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Can. VI. From lawlesse lust by wondrous grace fayre Una is releast: Whom saluagesalvage nation does adore, and learnes her wise beheast. [1] As when a ship, that flyes fayre vnderunder sayle, An hidden rocke escaped hath vnwaresunwares, That lay in waite her wrack for to be waile, The Marriner yet halfe amazed stares At perill past, and yet init doubt ne dares To ioyjoy at his foolhappie ouersightoversight: So doubly is distrest twixt ioyjoy and cares The dreadlesse corage of this Elfin knight, HauingHaving escapt so sad ensamples in his sight. [2]Yet sad he was, that his too hastie speed The fayre Duess' had forst him leaueleave behind; And yet more sad, that VnaUna his deare dreed Her truth had staynd with treason so vnkindunkind: Yet cryme in her could neuernever creature find, But for his louelove, and for her own selfe sake, She wandred had from one to other Ynd, Him for to seeke, ne euerever would forsake, Till her vnwaresunwares the fiers Sansloy did ouertakeovertake. [3]Who after Archimagoes fowle defeat, Led her away into a forest wilde, And turning wrathfull fyre to lustfull heat, With beastly sin thought her to hauehave defilde, And made the vassall of his pleasures vilde. Yet first he cast by treatie, and by traynes, Her to persuade, that stubborne fort to yilde: For greater conquest of hard louelove he gaynes, That workes it to his will, 3.9. then: thanthenthan he that it constraines. [4]With fawning wordes he courted her a while, And looking louelylovely, and oft sighing sore, Her constant hart did tempt with diuersediverse guile: But wordes, and lookes, and sighes she did abhore, As rock of Diamond stedfast euermoreevermore. Yet for to feed his fyrie lustfull eye, He snatcht the vele, that hong her face before; Then gan her beautie shyne, as brightest skye, And burnt his beastly hart t'efforce her chastitye. [5]So when he saw his flatt'ring artes to fayle, And subtile engines bett from batteree, With greedy force he gan the fort assayle, Whereof he weend poſſeſſedpossessed poſſeſſepossesse poſſeſſedpossessed soone to bee, And winwith rich spoile of ransackt chastitee. Ah heauensheavens, that doe this hideous act behold, And heauenlyheavenly virgin thus outraged see, How can ye vengeance iustjust so long withhold, And hurle not flashing flames vpõvponupõupon that Paynim bold? [6]The pitteous mayden carefull comfortlesse, Does throw out thrilling shriekes, and shrieking cryes, The last vaine helpe of wemens great distresse, And with loud plaintes importuneth the skyes, That molten starres doe drop like weeping eyes; And Phœbus flying so most shamefull sight, His blushing face in foggy cloud implyes, And hydes for shame. What witt of mortall wight Can now deuisedevise to quitt a thrall from such a plight? [7]Eternall prouidenceprovidence exceeding thought, Where none appeares can make her selfe a way: A wondrous way it for this Lady wrought, From Lyons clawes to pluck the gryped pray. Her shrill outcryes and shrieks so loud did bray, That all the woodes and forestes did resownd; A troupe of Faunes and Satyres far a wayaway Within the wood were dauncing in a rownd, Whiles old SyluanusSylvanus slept in shady arber ſownd.sownd. ſownd,sownd, ſound:sound: [8]Who when they heard that pitteous strained voice, In haste forsooke their rurall meriment, And ran towardes the far rebownded noyce, To weet, what wight so loudly did lament. VntoUnto the place they come incontinent: Whom when the raging Sarazin espyde, A rude, misshapenmishappen, monstrous rablement, Whose like he neuernever saw, he durst not byde, But got his ready steed, and fast away gan ryde. [9]The wyld woodgods arriuedarrived in the place, There find the virgin doolfull desolate, With ruffled rayments, and fayre blubbred face, As her outrageous foe had left her late, And trembling yet through feare of former hate; All stand amazed at so vncouthuncouth sight, And gin to pittie her vnhappieunhappie state.state, All stand astonied at her beautie bright, In their rude eyes vnworthyunworthy of so wofull plight. [10]She more amazd, in double dread doth dwell; And eueryevery tender part for feare does shake: As when a greedy Wolfe through honger fell A seely Lamb far from the flock does take, Of whom he meanes his bloody feast to make, A Lyon spyes fast running towards him, The innocent pray in hast he does forsake, Which quitt from death yet quakes in eueryevery lim With chaunge of feare, to see the Lyon looke so grim. [11]Such fearefull fitt assaid her trembling hart, Ne word to speake, ne ioyntjoynt to mouemove she had: The saluagesalvage nation feele her secret smart, And read her sorrow in her count'nance sad; Their frowning forheades with rough hornes yclad, And rustick horror all a sydeasyde doe lay, And gently grenning, shew a semblance glad To comfort her, and feare to put away, Their backward bent knees teach her humbly to obay. [12]The doubtfull Damzell dare not yet committ, Her single person to their barbarous truth, But still twixt feare and hope amazd does sitt, Late learnd what harme to hasty trust ensu'th, They in compassion of her tender youth, And wonder of her beautie soueraynesoverayne, Are wonne with pitty and vnwontedunwonted ruth, And all prostrate vponupon the lowly playne, Doe kisse her feete, and fawne on her with count'nance fayne. [13]Their harts she ghesseth by their humble guise, And yieldes her to extremitie of time; So from the ground she fearelesse doth arise, And walketh forth without suspect of crime: They all as glad, as birdes of ioyousjoyous Pryme, Thence lead her forth, about her dauncing round, Shouting, and singing all a shepheards ryme, And with greene braunches strowing all the ground, Do worship her, as Queene, with oliueolive girlond cround. [14]And all the way their merry pipes they sound, That all the woods with doubled Eccho ring, And with their horned feet doe weare the ground, Leaping like wanton kids in pleasant Spring. So towards old SyluanusSylvanus they her bring; Who with the noyse awaked, commeth out, To weet the cause, his weake steps gouerninggoverning, And aged limbs on Cypresse stadle stout, And with an yuieyvie twyne his waste is girt about. [15]Far off he wonders, what them makes so glad, OrOf Bacchus merry fruit they did inuentinvent, Or Cybeles franticke rites hauehave made them mad; They drawing nigh, vntounto their God present That flowre of fayth and beautie excellent: The God himselfe vewing that mirrhour rare, Stood long amazd, and burnt in his intent; His owne fayre Dryope now he thinkes not faire, And Pholoe fowle, when her to this he doth compaire. [16]The woodborne people fall before her flat, And worship her as Goddesse of the wood; And old SyluanusSylvanus selfe bethinkes not, what To thinke of wight so fayre, but gazing stood, In doubt to deeme her borne of earthly brood; Sometimes Dame Venus selfe he seemes to see, But Venus neuernever had so sober mood; Sometimes Diana he her takes to be, But misseth bow, and shaftes, and buskins to her knee. [17]By vew of her he ginneth to reuiuerevive His ancient louelove, and dearest Cyparisse, And calles to mind his pourtraiture aliuealive, How fayre he was, and yet not fayre to this, And how he slew with glauncing dart amisse A gentle Hynd, the which the louelylovely boy Did louelove as life, aboueabove all worldly blisse; For griefe whereof the lad n'ould after ioyjoy, But pynd away in anguish and selfewild annoy. [18]The wooddy Nymphes, faire Hamadryades Her to behold do thether runne apace, And all the troupe of light-foot Naiades, Flocke all about to see her louelylovely face: But when they vewed hauehave her heauenlyheavenly grace, They enuyenvy her in their malitious mind, And fly away for feare offowleof fowle disgrace: But all the Satyres scorne their woody kind, And henceforth nothing faire, but her on earth they find.find. findfind [19]Glad of such lucke, the luckelesse lucky mayd, Did her content to please their feeble eyes, And long time with that saluagesalvage people stayd, To gather breath in many miseryes. During which time her gentle wit she plyes, To teach them truth, which worshipt her in vaine, And made her th'Image of Idolatryes; But when their bootlesse zeale she did restrayne FrõFrom her own worship, they her Asse would worship fayn. [20]It fortuned a noble warlike knight By iustjust occasion to that forrest came, To seeke his kindred, and the lignage right, From whence he tooke his weldeseruedweldeserved name: He had in armes abroad wonne muchell fame, And fild far landes with glorie of his might, Plaine, faithfull, true, and enimy of shame, And euerever lou'dlov'd to fight for Ladies right, But in vaine glorious frayes he litle did delight. [21]A Satyres sonne yborne in forrest wyld, By straunge aduentureadventure as it did betyde, And there begotten of a Lady myld, Fayre Thyamis the daughter of Labryde, That was in sacred bandes of wedlocke tyde To Therion, a loose vnrulyunruly swayne; Who had more ioyjoy to raunge the forrest wyde, And chase the saluagesalvage beast with busie payne, 21.9. Then: ThanThenThan serueserve his Ladies louelove, &and waste in pleasures vayne. [22]The forlorne mayd did with louesloves longing burne, And could not lacke her louerslovers company, But to the wood she goes, to serueserve her turne, And seeke her spouse, that from her still does fly, And followes other game and venery: A Satyre chaunst her wandring for to finde, And kindling coles of lust in brutish eye, The loyall linkes of wedlocke did vnbindeunbinde, And made her person thrall vntounto his beastly kind. [23]So long in secret cabin there he held Her captiuecaptive to his sensuall desyre, Till that with timely fruit her belly sweld, And bore a boy vntounto that saluagesalvage syre: Then home he suffred her for to retyre, For ransome leauingleaving him the late-borne childe; Whom till to ryper yeares he gan aspyre, He nouſ⁀lednousled nourſ⁀lednoursled vpup in life and manners wilde, Emongst wild beastes and woods, from lawes of men exilde. [24]For all he taught the tender ymp was but To banish cowardize and bastard feare; His trembling hand he would him force to put VponUpon the Lyon and the rugged Beare, And from the she Beares teats her whelps to teare; And eke wyld roring Buls he would him make To tame, and ryde their backes not made to beare; And the Robuckes in flight to ouertakeovertake, That euerieeverie beast for feare of him did fly and quake. [25]Thereby so fearelesse, and so fell he grew, That his owne syre and maister of his guise Did often tremble at his horrid vew, And oft for dread of hurt would him aduiseadvise, The angry beastes not rashly to despise, Nor too much to prouokeprovoke: for he would learne The Lyon stoup to him in lowly wise; (A lesson hard) and make the LibbardLibbatd sterne LeaueLeave roaring, when in rage he for reuengerevenge did earne. [26]And for to make his powre approuedapproved more, Wyld beastes in yron yokes he would compell; The spotted Panther, and the tusked Bore, The Pardale swift, and the Tigre cruell; The Antelope, and Wolfe both fiers and fellfiers and fell ſwift and cruellswift and cruell fierce and fellfierce and fell ; And them constraine in equall teme to draw. Such ioyjoy he had, their stubborne harts to quell, And sturdie courage tame with dreadfull aw, That his beheast they feared, as a tyransas tyransas proud tyrans law. [27]His louingloving mother came vponupon a day VntoUnto the woodes, to see her little sonne; And chaunst vnwaresunwares to meet him in the way, After his sportes, and cruell pastime donne, When after him a Lyonesse did runne, That roaring all with rage, did lowd requere Her children deare, whom he away had wonne: The Lyon whelpes she saw how he did beare, And lull in rugged armes, withouten childish feare. [28]The fearefull Dame all quaked at the sight, And turning backe, gan fast to fly away, VntillUntill with louelove reuoktrevokt from vaine affright, She hardly yet perswaded was to stay, And then to him these womanish words gan say; Ah Satyrane, my dearling, and my ioyjoy, For louelove of me leaueleave off this dreadfull play; To dally thus with death, is no fit toy, Go find some other play-fellowes, mine own sweet boy. [29]In these and like delightes of bloody game He trayned was, till ryper yeares he raught, And there abode, whylst any beast of name Walkt in that forrest, whom he had not taught, To feare his force: and then his courage haught Desyrd of forreine foemen to be knowne, And far abroad for straunge aduenturesadventures sought: In which his might was neuernever ouerthrowneoverthrowne, But through al Faery lond his famous worth was blown.blownblowne. [30]Yet euermoreevermore it was his maner faire, After long labours and aduenturesadventures spent, VntoUnto those natiuenative woods for to repaire, To see his syre and ofspring auncient. And now he thether came for like intent; Where he vnwaresunwares the fairest VnaUna found, StraungeSraungeStrange Lady, in so straunge habiliment, Teaching the Satyres, which her sat around Trew sacred lore, which frõfrom her sweet lips did redound. [31]He wondred at her wisedome heuenly rare, Whose like in womens witt he neuernever knew; And when her curteous deeds he did compare, Gan her admire, and her sad sorrowes rew, Blaming of Fortune, which such troubles threw, And ioydjoyd to make proofe of her cruelty On gentle Dame, so hurtlesse, and so trew: Thenceforth he kept her goodly company, And learnd her discipline of faith and verity. [32]But she all vowd vntounto the Redcrosse knight, His wandring perill closely did lament, Ne in this new acquaintaunce could delight, But her deare heart with anguish did torment, And all her witt in secret counsels spent, How to escape. At last in priuyprivy wise To Satyrane she shewed her intent; Who glad to gain such fauourfavour, gan deuisedevise, How with that pensiuepensive Maid he best might thence arise. [33]So on a day when Satyres all were gone, To doe their seruiceservice to SyluanusSylvanus old, The gentle virgin left behinde alone He led away with corage stout and bold. Too late it was, to Satyres to be told, Or euerever hope recouerrecover her againe: In vaine he seekes that hauinghaving cannot hold. So fast he carried her with carefull paine, That they the woodswods are past, &and come now to the plaine. [34]The better part now of the lingring day, They traueildtraveild had, whenas they far espide A weary wight forwandring by the way, And towards him they gan in hast to ride, To weete of newes, that did abroad betide, Or tidings of her knight of the Redcrosse. But he them spying, gan to turne aside, For feare as seemd, or for some feigned losse; More greedy they of newes, fast towards him do crosse. [35]A silly man, in simple weeds forworne, And soild with dust of the long dried way; His sandales were with toilsome trauelltravell torne, And face all tand with scorching sunny ray, As he had traueildtraveild many a sommers day, Through boyling sands of Arabie and Ynde; And in his hand a IacobsJacobs staffe, to stay His weary limbs vponupon: and eke behind, His scrip did hang, in which his needments he did bind. [36]The knight approching nigh, of him inquerd Tidings of warre, and of aduenturesadventures new; But warres, nor new aduenturesadventures none he herd. Then VnaUna gan to aske, if ought he knew, Or heard abroad of that her champion trew, That in his armour bare a croslet red. Ay me, Deare dame (qd.quoth he) well may I rew To tell the sad sight, which mine eies hauehave red: These eies did see that knight both liuingliving, and eke ded. [37]That cruell word her tender hart so thrild, That suddein cold did ronne through eueryevery vaine, And stony horrour all her sences fild With dying fitt, that downe she fell for paine. The knight her lightly reared vpup againe, And comforted with curteous kind reliefe: Then wonne from death, she bad him tellen plaine The further processe of her hidden griefe; The lesser pangs can beare, who hath endur'd the chief. [38]Then gan the Pilgrim thus, I chaunst this day, This fatall day, that shall I euerever rew, To see two knights in trauelltravell on my way (A sory sight) arraung'd in batteill new, Both breathing vengeaunce, both of wrathfull hew: My feareful flesh did tremble at their strife, To see their blades so greedily imbrew, That dronke with blood, yet thristed after life: What more? the Redcrosse knight was slain with Paynim knife. [39]Ah dearest Lord (qd.quoth she) how might that bee, And he the stoutest knight, that euerever wonne? Ah dearest dame (qd.quoth hee) how migh I see The thing, that might not be, and yet was donne? Where is (said Satyrane) that Paynims sonne, That him of life, and vsus of ioyjoy hath refte? Not far away (quoth heqd. ſ⁀heqd. shequoth ſ⁀hequoth shequoth hee) he hence doth wonne Foreby a fountaine, where I late him lefte Washing his bloody wounds, that through the steele were cleft. [40]Therewith the knight thence marched forth in hast, Whiles VnaUna with huge heauinesseheavinesse opprest, Could not for sorrow follow him so fast; And soone he came, as he the place had ghest, Whereas that Pagan proud him selfe did rest, In secret shadow by a fountaine side: EuenEven he it was, that earst would hauehave supprest Faire VnaUna: whom when Satyrane espide, With foule reprochfull words he boldly him defide. [41]And said, Arise thou cursed Miscreaunt, That hast with knightlesse guile and trecherous train Faire knighthood fowly shamed, and doest vaunt That good knight of the Redcrosse to hauehave slain: Arise, and with like treason now maintain Thy guilty wrong, or els thee guilty yield. The Sarazin this hearing, rose amain, And catching vpup in hast his three square shield, And shining helmet, soone him buckled to the field. [42]And drawing nigh him said, Ah misborn Elfe, In euillevill houre thy foes thee hither sent, Anothers wrongs to wreak vponupon thy selfe: Yet ill thou blamest me, for hauinghaving blent My name with guile and traiterous intent; That Redcrosse knight, perdie, I neuernever slew, But had he beene, where earst his armes were lent, Th'enchaunter vaine his errour should not rew: But thou his errour shalt, I hope now prouenproven trew. [43]Therewith they gan, both furious and fell, To thunder blowes, and fiersly to assaile Each other, bent his enimy to quell, That with their force they perst both plate &and maile, And made wide furrowes in their fleshes fraile, That it would pitty any liuingliving eie. Large floods of blood adowne their sides did raile; But floods of blood could not them satisfie: Both hongred after death: both chose to win, or die. [44]So long they fight, and fellfull reuengerevenge pursue, That fainting each, them seluesselves to breathen lett, And ofte refreshed, battell oft renue: As when two Bores with rancling malice mett, Their gory sides fresh bleeding fiercely frett, Til breathlesse both themseluesthemselves aside retire, Where foming wrath, their cruell tuskes they whett, And trample th'earth, the whiles they may respire; Then backe to fight againe, new breathed and entire. [45]So fiersly, when these knights had breathed once, They gan to fight retourne,retourne.returne, increasing more Their puissant force, and cruell rage attonce, With heaped strokes more hugely, 45.4. then: thanthenthan before, That with their drery wounds and bloody gore They both deformed, scarsely could bee known. By this sad VnaUna fraught with anguish sore, Led with their noise, which through the aire was thrown: Arriu'dArriv'd, wher they in erth their fruitles blood had sown. [46]Whom all so soone as that proud Sarazin Espide, he gan reuiuerevive the memory Of his leud lusts, and late attempted sin, And lefte the doubtfull battell hastily, To catch her, newly offred to his eie: But Satyrane with strokes him turning, staid, And sternely bad him other businesse plie, 46.8. Then: ThanThenThan hunt the steps of pure vnspottedunspotted Maid: Wherewith he al enrag'd, these bitter speaches said. [47]O foolish faeries sonne, what fury mad Hath thee incenst, to hast thy dolefull fatefete? Were it not better, I that Lady had, 47.4. Then: ThanThenThan that thou hadst repented it too late? Most sencelesse man he, that himselfe doth hate, To louelove another. Lo then for thine ayd Here take thy louerslovers token on thy pate. So they totwo fight; the whiles the royall Mayd Fledd farre away, of that proud Paynim sore afrayd.afrayd affraid.affraid. [48]But that false Pilgrim, which that leasing told, Being in deed old Archimage, did stay In secret shadow, all this to behold, And much reioycedrejoyced in their bloody fray: But when he saw the Damsell passe away He left his stond, and her pursewd apace, In hope to bring her to her last decay. But for to tell her lamentable cace, And eke this battels end, will need another place.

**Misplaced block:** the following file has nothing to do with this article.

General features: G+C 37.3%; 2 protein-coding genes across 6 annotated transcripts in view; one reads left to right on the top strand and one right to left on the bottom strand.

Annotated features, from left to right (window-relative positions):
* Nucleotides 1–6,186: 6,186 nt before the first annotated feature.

1.5. in] 1590FE; it 1590, 1596, 1609